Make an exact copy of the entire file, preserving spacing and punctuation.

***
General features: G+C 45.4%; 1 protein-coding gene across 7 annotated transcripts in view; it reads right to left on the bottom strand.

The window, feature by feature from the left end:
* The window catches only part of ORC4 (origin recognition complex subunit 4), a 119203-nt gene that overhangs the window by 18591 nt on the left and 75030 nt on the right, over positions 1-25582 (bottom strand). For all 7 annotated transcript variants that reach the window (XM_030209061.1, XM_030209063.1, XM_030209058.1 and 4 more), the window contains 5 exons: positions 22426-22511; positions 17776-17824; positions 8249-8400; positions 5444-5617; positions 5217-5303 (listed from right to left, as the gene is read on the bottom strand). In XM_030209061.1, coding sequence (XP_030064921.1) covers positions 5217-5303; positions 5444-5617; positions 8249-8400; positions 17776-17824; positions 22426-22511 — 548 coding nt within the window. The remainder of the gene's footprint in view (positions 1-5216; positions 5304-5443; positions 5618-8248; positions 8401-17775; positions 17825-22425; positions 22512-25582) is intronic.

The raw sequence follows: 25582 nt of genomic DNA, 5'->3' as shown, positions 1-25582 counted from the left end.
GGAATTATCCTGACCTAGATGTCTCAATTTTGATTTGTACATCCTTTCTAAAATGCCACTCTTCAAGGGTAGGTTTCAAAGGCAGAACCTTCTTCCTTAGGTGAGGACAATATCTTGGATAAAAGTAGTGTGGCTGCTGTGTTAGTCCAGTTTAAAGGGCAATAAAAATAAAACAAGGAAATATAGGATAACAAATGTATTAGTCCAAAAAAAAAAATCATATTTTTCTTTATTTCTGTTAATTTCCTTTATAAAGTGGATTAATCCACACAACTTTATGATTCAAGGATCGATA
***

General features: G+C 45.4%; 1 protein-coding gene across 7 annotated transcripts in view; it reads right to left on the bottom strand.

The window, feature by feature from the left end:
* The window catches only part of ORC4 (origin recognition complex subunit 4), a 119203-nt gene that overhangs the window by 18591 nt on the left and 75030 nt on the right, over positions 1-25582 (bottom strand). For all 7 annotated transcript variants that reach the window (XM_030209061.1, XM_030209063.1, XM_030209058.1 and 4 more), the window contains 5 exons: positions 22426-22511; positions 17776-17824; positions 8249-8400; positions 5444-5617; positions 5217-5303 (listed from right to left, as the gene is read on the bottom strand). In XM_030209061.1, coding sequence (XP_030064921.1) covers positions 5217-5303; positions 5444-5617; positions 8249-8400; positions 17776-17824; positions 22426-22511 — 548 coding nt within the window. The remainder of the gene's footprint in view (positions 1-5216; positions 5304-5443; positions 5618-8248; positions 8401-17775; positions 17825-22425; positions 22512-25582) is intronic.

The raw sequence follows: 25582 nt of genomic DNA, 5'->3' as shown, positions 1-25582 counted from the left end.
GGAATTATCCTGACCTAGATGTCTCAATTTTGATTTGTACATCCTTTCTAAAATGCCACTCTTCAAGGGTAGGTTTCAAAGGCAGAACCTTCTTCCTTAGGTGAGGACAATATCTTGGATAAAAGTAGTGTGGCTGCTGTGTTAGTCCAGTTTAAAGGGCAATAAAAATAAAACAAGGAAATATAGGATAACAAATGTATTAGTCCAAAAAAAAAAATCATATTTTTCTTTATTTCTGTTAATTTCCTTTATAAAGTGGATTAATCCACACAACTTTATGATTCAAGGATCGATA